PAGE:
On July 16, I attended a one-day MuleSoft Summit in Toronto. In a nutshell, Mule is trying to add more API management capabilities to their platform. They are not alone in this rather crowded space with IBM, Mashery (the “inventor” of API Management), WSO2, et al, helping companies make their internal APIs and other information assets publicly available. Usually, this is done via RESTful endpoints (deployed in a cloud or on–premise) for consumption by AJAX-wired clients.
To my great disappointment, on the technical front of the Summit, there was next to nothing in terms of substance — the only relevant presentation was by Bruno Baloi who did a quick demo of the Anypoint platform. Other folks were mainly from the product management side of things with the usual sales spiel.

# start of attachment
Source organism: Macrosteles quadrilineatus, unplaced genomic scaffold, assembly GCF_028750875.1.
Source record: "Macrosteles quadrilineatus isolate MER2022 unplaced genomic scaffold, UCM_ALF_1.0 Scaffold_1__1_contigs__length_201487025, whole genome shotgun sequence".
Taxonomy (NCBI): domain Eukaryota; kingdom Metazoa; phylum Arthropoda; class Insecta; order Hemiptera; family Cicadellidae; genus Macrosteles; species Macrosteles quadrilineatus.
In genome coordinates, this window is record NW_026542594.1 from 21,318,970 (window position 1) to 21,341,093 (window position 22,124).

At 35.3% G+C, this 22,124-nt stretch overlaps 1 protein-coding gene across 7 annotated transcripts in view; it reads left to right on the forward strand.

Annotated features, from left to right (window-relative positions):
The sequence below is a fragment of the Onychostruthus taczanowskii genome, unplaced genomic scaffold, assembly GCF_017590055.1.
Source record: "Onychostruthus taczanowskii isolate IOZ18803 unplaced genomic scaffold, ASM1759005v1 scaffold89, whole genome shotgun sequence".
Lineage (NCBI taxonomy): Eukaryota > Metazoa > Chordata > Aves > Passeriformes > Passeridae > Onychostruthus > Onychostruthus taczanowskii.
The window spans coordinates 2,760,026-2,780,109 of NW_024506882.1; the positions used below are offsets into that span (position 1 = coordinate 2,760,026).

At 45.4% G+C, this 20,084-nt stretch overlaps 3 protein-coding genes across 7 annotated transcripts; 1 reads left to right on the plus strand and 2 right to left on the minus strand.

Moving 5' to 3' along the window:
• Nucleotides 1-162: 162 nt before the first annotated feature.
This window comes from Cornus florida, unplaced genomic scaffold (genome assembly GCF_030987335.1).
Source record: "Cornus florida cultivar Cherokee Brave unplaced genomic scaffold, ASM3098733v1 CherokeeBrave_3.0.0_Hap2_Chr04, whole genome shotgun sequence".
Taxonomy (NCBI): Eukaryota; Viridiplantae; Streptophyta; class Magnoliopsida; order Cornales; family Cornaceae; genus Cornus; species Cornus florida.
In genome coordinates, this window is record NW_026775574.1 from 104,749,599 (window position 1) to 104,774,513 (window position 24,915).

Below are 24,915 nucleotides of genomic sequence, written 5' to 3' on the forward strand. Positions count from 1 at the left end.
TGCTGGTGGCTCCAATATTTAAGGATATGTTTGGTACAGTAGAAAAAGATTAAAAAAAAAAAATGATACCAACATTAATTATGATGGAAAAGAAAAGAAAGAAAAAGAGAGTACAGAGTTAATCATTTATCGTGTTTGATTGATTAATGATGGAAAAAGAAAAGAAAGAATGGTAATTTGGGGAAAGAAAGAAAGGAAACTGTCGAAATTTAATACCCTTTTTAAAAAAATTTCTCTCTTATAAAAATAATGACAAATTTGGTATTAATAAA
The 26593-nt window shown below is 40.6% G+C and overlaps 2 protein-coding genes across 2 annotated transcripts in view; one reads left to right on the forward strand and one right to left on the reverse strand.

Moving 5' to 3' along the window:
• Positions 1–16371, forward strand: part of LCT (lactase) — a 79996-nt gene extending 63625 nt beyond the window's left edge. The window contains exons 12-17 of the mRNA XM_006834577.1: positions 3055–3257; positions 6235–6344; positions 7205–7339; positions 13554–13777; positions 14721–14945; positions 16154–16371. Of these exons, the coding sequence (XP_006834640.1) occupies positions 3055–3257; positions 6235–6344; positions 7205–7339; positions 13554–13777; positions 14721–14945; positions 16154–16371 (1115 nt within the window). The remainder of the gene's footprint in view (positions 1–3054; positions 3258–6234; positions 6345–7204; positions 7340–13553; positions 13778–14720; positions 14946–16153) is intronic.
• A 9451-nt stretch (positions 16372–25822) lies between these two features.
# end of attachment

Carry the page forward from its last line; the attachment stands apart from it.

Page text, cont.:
A couple of C-level folks representing local businesses who had worked with MuleSoft consultants and their products mumbled through their ill-prepared talks trying to avoid being in between the audience and the lunch.
For someone who wanted to see the flight of the engineering thought and learn from the masters, the Summit was a total write off of their time. Sure, for Mule consultants it was a great opportunity to anchor the next gig and for executives to exchange ideas on how best spend their IT budgets: On Mule Enterprise, of course! As it is now all about “API-led connectivity” and “Manageable Experience API”.